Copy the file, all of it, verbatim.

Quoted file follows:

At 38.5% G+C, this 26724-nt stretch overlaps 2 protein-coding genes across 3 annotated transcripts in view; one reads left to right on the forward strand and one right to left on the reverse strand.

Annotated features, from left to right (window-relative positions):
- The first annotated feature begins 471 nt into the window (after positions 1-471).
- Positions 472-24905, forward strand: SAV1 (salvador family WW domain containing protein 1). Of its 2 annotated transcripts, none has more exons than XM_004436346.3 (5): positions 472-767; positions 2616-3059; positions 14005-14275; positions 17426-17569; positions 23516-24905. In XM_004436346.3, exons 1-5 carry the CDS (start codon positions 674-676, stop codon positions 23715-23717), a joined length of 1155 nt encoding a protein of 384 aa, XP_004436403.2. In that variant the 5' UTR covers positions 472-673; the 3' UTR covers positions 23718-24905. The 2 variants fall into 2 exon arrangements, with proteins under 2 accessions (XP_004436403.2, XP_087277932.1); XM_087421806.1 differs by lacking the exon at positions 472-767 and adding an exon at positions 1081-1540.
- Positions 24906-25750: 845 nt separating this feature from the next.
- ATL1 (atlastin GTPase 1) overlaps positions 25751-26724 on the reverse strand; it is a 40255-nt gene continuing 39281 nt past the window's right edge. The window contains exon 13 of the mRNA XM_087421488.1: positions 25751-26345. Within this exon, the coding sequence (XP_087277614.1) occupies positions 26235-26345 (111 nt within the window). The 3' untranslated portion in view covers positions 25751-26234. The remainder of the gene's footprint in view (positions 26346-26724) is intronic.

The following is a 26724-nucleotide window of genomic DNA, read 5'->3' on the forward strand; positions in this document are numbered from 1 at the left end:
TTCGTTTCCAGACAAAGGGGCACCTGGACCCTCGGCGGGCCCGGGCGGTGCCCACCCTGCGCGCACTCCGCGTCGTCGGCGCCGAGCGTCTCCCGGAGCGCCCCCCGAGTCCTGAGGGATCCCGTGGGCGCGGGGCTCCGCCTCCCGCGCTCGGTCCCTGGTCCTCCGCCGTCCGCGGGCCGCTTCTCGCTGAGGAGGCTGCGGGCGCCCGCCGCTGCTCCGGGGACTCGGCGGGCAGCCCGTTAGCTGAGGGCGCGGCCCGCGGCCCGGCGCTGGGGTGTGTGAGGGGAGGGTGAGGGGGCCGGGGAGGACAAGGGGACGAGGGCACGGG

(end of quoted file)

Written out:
At 38.5% G+C, this 26724-nt stretch overlaps 2 protein-coding genes across 3 annotated transcripts in view; one reads left to right on the forward strand and one right to left on the reverse strand.

Annotated features, from left to right (window-relative positions):
- The first annotated feature begins 471 nt into the window (after positions 1-471).
- Positions 472-24905, forward strand: SAV1 (salvador family WW domain containing protein 1). Of its 2 annotated transcripts, none has more exons than XM_004436346.3 (5): positions 472-767; positions 2616-3059; positions 14005-14275; positions 17426-17569; positions 23516-24905. In XM_004436346.3, exons 1-5 carry the CDS (start codon positions 674-676, stop codon positions 23715-23717), a joined length of 1155 nt encoding a protein of 384 aa, XP_004436403.2. In that variant the 5' UTR covers positions 472-673; the 3' UTR covers positions 23718-24905. The 2 variants fall into 2 exon arrangements, with proteins under 2 accessions (XP_004436403.2, XP_087277932.1); XM_087421806.1 differs by lacking the exon at positions 472-767 and adding an exon at positions 1081-1540.
- Positions 24906-25750: 845 nt separating this feature from the next.
- ATL1 (atlastin GTPase 1) overlaps positions 25751-26724 on the reverse strand; it is a 40255-nt gene continuing 39281 nt past the window's right edge. The window contains exon 13 of the mRNA XM_087421488.1: positions 25751-26345. Within this exon, the coding sequence (XP_087277614.1) occupies positions 26235-26345 (111 nt within the window). The 3' untranslated portion in view covers positions 25751-26234. The remainder of the gene's footprint in view (positions 26346-26724) is intronic.

The following is a 26724-nucleotide window of genomic DNA, read 5'->3' on the forward strand; positions in this document are numbered from 1 at the left end:
TTCGTTTCCAGACAAAGGGGCACCTGGACCCTCGGCGGGCCCGGGCGGTGCCCACCCTGCGCGCACTCCGCGTCGTCGGCGCCGAGCGTCTCCCGGAGCGCCCCCCGAGTCCTGAGGGATCCCGTGGGCGCGGGGCTCCGCCTCCCGCGCTCGGTCCCTGGTCCTCCGCCGTCCGCGGGCCGCTTCTCGCTGAGGAGGCTGCGGGCGCCCGCCGCTGCTCCGGGGACTCGGCGGGCAGCCCGTTAGCTGAGGGCGCGGCCCGCGGCCCGGCGCTGGGGTGTGTGAGGGGAGGGTGAGGGGGCCGGGGAGGACAAGGGGACGAGGGCACGGG